Once there, I placed the stone very precisely, sat down again for a longer rest, and then returned to the truck for my axe and shovel. Using the axe, I carefully cut the sod around the monument, so it would drop into a perfectly-sized hole. I then used the shovel to dig down the thickness of the stone. After smoothing up the bottom of the hole, I slid the stone into it, stepped on it a few times to settle it and PRESTO—a perfect fit! I then used the shovel to cut a line about two inches from the stone all the way around, but without removing any sod. Then I stepped on the sliver of sod all the way around to tighten the grip of the dirt on the stone. Most folks could walk by and never know that it had just been installed.

I took a few minutes to savor the autumn day and remember the days of yore when the nearly forgotten little church at the northwest end of the cemetery had hardly a seat to spare. Looking around, I found some more relatives and some neighbors long gone. I also found the grandfather of a man that I used to go to church with elsewhere. I didn’t know that he’d served in Company H of the 3rd West Virginia Volunteer Cavalry during the great Uncivil War. I do now.

Some folks get edgy around cemeteries. I suspect that has more to do with the fear of their own mortality than it does with ghosts and goblins. I’ve always found cemeteries to be peaceful, interesting places. You can learn a lot of history in a graveyard. I actually hated to leave, but I guess I’ll be there permanently soon enough. Then I’ll have eternity to visit with the other residents of the place (well, SOME of them at least). © 2013
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6 comments:

Pumice said...

My family has memorial services instead of funerals. If you want you can get the cremation urn to put up front but all you really need is a nice picture. If you use your home church the only cost is an honorarium or two. There is no need to involve the funeral director.

I never thought of placing my own stone. I guess that is where creativity comes in.

Grace and peace.

Scooney Adrift said...

Yep, I share your wishes...Cremation, no visitation and no service. There is an old saying that "A man preaches his own funeral every day of his life."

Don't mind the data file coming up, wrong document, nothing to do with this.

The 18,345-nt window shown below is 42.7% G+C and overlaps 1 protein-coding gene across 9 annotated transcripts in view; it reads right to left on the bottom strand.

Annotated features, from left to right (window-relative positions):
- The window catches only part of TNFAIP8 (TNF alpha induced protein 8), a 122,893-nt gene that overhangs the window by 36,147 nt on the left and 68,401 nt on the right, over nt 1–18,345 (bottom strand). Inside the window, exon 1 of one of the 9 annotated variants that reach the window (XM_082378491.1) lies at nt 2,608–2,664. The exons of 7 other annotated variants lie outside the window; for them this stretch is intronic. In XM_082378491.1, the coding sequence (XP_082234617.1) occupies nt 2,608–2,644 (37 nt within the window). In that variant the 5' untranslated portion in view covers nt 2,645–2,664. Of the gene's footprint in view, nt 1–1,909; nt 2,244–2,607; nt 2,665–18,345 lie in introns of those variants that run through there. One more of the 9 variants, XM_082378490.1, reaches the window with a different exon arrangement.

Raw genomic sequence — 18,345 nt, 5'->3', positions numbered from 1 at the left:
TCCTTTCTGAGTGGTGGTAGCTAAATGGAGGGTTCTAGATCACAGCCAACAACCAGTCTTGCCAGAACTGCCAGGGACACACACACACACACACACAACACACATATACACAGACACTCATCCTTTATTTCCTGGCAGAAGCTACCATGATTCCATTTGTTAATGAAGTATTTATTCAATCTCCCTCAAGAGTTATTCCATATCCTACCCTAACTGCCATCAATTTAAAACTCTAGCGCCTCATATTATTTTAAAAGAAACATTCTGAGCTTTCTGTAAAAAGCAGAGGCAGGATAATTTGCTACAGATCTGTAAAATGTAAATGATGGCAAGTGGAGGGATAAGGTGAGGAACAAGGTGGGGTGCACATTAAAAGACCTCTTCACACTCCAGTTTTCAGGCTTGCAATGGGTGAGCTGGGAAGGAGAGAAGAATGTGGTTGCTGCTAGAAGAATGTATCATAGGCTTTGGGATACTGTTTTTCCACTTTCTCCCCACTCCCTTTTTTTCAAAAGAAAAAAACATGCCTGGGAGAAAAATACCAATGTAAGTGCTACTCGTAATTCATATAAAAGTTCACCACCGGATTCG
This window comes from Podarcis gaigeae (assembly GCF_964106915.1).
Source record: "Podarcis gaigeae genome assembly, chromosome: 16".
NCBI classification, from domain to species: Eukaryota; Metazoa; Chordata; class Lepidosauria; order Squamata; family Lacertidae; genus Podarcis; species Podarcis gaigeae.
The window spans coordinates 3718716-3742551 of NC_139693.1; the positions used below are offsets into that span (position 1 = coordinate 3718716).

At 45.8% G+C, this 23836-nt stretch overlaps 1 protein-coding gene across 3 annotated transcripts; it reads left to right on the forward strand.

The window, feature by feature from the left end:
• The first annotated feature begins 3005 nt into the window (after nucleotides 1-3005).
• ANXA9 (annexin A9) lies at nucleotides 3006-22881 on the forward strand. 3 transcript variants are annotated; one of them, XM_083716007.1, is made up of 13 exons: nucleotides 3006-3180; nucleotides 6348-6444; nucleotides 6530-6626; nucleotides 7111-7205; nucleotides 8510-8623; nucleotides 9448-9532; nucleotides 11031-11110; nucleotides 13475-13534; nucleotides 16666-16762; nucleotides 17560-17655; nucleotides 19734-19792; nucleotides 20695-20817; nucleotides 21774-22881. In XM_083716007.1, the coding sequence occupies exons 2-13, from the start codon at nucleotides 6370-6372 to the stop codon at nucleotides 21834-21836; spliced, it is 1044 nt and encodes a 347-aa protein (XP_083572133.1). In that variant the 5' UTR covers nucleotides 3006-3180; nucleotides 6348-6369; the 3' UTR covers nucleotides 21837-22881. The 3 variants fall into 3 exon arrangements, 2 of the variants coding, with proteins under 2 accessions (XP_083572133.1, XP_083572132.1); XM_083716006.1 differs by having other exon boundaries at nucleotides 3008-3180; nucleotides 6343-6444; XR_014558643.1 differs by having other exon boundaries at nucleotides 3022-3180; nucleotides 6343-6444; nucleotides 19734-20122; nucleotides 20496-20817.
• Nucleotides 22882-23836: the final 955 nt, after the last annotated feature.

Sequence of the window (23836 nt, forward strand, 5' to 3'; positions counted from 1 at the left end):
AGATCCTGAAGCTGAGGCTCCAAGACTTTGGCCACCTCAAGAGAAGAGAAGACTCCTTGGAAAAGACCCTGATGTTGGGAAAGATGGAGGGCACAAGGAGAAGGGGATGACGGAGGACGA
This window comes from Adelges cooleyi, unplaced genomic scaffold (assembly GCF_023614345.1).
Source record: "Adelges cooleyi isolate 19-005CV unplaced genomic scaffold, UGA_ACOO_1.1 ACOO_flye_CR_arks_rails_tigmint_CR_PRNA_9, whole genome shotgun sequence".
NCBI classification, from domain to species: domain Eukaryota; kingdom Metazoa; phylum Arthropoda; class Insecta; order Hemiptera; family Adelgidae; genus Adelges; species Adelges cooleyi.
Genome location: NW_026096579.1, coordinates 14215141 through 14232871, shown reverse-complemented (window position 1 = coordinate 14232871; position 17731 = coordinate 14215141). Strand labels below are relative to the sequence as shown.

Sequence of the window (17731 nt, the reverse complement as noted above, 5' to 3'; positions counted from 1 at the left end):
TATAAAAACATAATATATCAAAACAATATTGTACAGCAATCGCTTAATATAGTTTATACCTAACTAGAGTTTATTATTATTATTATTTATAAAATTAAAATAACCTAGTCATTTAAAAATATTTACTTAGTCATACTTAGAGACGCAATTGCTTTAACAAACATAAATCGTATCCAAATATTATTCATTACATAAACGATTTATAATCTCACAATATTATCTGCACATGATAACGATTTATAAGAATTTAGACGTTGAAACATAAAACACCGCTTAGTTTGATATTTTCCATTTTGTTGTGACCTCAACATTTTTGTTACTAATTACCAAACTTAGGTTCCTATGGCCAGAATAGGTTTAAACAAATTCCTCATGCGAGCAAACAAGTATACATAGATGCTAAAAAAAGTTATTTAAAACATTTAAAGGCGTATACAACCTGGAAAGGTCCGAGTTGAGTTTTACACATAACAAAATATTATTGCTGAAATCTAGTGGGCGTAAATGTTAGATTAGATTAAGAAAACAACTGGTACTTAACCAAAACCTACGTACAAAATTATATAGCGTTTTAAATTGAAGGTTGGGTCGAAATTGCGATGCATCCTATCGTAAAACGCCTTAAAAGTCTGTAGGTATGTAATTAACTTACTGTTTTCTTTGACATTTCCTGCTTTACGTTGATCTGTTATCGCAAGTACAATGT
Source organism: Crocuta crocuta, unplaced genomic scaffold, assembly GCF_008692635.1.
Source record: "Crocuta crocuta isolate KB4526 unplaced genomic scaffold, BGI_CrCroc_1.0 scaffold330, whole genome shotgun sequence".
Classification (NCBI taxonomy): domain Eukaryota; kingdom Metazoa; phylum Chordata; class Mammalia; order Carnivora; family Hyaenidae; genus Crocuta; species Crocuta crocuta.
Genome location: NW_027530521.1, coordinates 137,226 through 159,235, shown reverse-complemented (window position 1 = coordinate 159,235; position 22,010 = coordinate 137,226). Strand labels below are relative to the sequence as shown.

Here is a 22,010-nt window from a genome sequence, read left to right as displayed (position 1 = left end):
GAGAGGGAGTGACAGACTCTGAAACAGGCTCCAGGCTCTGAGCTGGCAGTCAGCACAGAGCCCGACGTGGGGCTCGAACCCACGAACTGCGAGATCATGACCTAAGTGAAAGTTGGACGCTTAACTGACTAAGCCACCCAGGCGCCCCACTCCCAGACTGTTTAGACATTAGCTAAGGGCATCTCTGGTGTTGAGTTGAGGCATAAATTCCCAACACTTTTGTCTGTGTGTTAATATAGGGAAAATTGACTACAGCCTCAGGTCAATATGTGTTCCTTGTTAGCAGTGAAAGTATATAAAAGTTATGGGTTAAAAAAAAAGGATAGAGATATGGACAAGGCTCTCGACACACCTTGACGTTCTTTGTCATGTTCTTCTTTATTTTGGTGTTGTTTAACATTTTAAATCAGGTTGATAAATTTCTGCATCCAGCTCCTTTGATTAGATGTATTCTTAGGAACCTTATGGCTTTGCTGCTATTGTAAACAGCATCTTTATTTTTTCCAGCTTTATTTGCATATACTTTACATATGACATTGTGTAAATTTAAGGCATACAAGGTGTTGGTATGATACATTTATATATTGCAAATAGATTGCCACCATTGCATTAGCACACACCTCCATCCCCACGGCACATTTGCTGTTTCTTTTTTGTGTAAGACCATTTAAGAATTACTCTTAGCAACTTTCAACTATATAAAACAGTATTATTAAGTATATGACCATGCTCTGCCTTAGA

A lot of truth in that!

Chickenmom said...

Lived right next to an old cemetery years ago - loved all my peaceful neighbors. It was never a scary place, but a spot to reflect about all the people and who they really were. Some lived very short lives and some quite long. Some served with George Washington and some were Korean War vets. We all have to leave this earth at some point, but it is nice to know where your final resting place will be. A hundred years from now, someone will pass by your stone and wonder who you were and what you were like. Kinda nice, really.

Gorges Smythe said...

Not creative, Pumice, just cantankerous and cheap! :-)

LOL Well, Scooney, I guess my sermon would be "I mind my own business, you do the same." Not to spiritual, I fear!

It will have to be strangers, Cm, since I have no blood heirs.

Kathy Felsted Usher said...

As long as you didn't pre-engrave the final date, you're good to get the stone in advance! LOL
My grandmother selected her plot, a choice between being next to her husband or an empty spot in her side of the family's portion. She almost chose to not be by my grandpa because the view was better at the other site (same cemetery, withing site of each choice) Too Funny. She finally chose to be by her husband, my grandpa.

So that leaves two plots in Bethany MO that I can have. I'd love to make everyone in the funeral procession drive 300 miles at 35 mph)

Gorges Smythe said...

Actually, Kathy, I thought about putting some future date on it just to flip people out, but it would have been too hard to change. 300 miles, huh? :-)